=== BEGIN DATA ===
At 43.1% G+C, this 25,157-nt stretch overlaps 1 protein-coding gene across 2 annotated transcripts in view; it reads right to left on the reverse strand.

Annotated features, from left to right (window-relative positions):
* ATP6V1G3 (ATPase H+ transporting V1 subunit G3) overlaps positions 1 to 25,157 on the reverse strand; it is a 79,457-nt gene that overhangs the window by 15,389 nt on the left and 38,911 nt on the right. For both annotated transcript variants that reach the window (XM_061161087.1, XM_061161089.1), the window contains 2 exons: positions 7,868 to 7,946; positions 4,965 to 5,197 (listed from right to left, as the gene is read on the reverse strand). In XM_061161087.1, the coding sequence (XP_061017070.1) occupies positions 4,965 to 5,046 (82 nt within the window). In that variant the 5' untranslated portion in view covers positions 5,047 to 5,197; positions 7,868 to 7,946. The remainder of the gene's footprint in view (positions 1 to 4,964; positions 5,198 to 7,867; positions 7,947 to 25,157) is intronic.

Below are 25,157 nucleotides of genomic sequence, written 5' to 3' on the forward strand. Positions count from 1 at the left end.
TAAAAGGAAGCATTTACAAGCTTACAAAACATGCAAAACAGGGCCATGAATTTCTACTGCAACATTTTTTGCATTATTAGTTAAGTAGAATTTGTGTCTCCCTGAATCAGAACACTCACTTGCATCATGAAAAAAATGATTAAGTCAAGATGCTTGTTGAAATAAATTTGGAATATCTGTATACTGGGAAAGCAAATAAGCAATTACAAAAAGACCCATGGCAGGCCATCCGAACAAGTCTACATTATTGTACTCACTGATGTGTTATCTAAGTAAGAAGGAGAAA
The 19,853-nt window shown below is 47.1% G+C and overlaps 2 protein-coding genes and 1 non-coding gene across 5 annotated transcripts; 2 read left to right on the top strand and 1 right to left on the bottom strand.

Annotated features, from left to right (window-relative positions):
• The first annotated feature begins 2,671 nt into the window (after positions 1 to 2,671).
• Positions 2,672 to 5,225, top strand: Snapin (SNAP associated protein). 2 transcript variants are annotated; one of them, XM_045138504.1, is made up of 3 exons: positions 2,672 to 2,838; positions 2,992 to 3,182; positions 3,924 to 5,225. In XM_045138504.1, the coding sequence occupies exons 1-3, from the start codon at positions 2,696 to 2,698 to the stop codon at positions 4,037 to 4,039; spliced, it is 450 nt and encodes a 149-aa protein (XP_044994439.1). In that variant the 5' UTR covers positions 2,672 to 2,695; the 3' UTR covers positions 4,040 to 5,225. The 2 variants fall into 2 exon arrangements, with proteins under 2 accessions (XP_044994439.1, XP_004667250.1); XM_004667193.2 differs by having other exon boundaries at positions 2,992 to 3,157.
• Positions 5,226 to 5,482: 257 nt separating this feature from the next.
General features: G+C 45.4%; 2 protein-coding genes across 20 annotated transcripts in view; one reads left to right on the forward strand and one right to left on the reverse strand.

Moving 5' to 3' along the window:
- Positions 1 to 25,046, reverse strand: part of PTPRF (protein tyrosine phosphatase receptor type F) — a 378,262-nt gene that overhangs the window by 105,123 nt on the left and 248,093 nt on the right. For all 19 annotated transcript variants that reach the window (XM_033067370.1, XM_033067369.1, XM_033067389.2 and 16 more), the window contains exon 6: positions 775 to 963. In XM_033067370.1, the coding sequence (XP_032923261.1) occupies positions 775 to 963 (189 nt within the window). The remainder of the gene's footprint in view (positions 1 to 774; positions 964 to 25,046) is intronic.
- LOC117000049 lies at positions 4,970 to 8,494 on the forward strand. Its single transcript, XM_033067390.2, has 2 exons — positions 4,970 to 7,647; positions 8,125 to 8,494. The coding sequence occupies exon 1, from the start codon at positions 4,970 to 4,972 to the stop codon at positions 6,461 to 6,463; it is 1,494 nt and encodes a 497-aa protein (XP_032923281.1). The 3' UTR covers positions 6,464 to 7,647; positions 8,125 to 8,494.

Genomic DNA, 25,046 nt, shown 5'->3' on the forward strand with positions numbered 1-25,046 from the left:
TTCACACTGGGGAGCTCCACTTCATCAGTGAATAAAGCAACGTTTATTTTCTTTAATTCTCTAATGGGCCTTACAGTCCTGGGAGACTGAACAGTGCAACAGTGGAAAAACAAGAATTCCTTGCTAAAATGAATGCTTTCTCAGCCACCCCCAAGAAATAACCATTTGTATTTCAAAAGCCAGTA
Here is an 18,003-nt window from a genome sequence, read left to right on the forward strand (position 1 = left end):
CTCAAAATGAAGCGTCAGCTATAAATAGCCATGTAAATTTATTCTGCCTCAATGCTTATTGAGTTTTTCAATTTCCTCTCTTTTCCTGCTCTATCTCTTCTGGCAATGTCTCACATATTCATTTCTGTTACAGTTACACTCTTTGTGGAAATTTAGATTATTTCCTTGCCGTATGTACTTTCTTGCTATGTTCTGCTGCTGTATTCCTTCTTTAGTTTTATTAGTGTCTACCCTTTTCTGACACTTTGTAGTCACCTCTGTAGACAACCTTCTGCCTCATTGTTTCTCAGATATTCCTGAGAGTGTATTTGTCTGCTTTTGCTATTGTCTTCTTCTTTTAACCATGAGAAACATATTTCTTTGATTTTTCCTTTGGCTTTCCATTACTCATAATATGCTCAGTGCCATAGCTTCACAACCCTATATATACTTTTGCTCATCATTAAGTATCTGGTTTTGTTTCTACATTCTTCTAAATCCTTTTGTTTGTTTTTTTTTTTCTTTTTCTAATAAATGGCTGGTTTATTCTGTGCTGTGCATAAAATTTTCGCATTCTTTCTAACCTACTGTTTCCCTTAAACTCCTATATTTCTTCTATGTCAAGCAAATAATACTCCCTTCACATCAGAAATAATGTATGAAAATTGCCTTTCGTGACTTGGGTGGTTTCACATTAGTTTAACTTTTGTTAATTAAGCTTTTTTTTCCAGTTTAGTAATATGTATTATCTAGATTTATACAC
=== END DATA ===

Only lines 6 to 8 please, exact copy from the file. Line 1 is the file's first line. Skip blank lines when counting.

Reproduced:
The 19,853-nt window shown below is 47.1% G+C and overlaps 2 protein-coding genes and 1 non-coding gene across 5 annotated transcripts; 2 read left to right on the top strand and 1 right to left on the bottom strand.

Annotated features, from left to right (window-relative positions):
• The first annotated feature begins 2,671 nt into the window (after positions 1 to 2,671).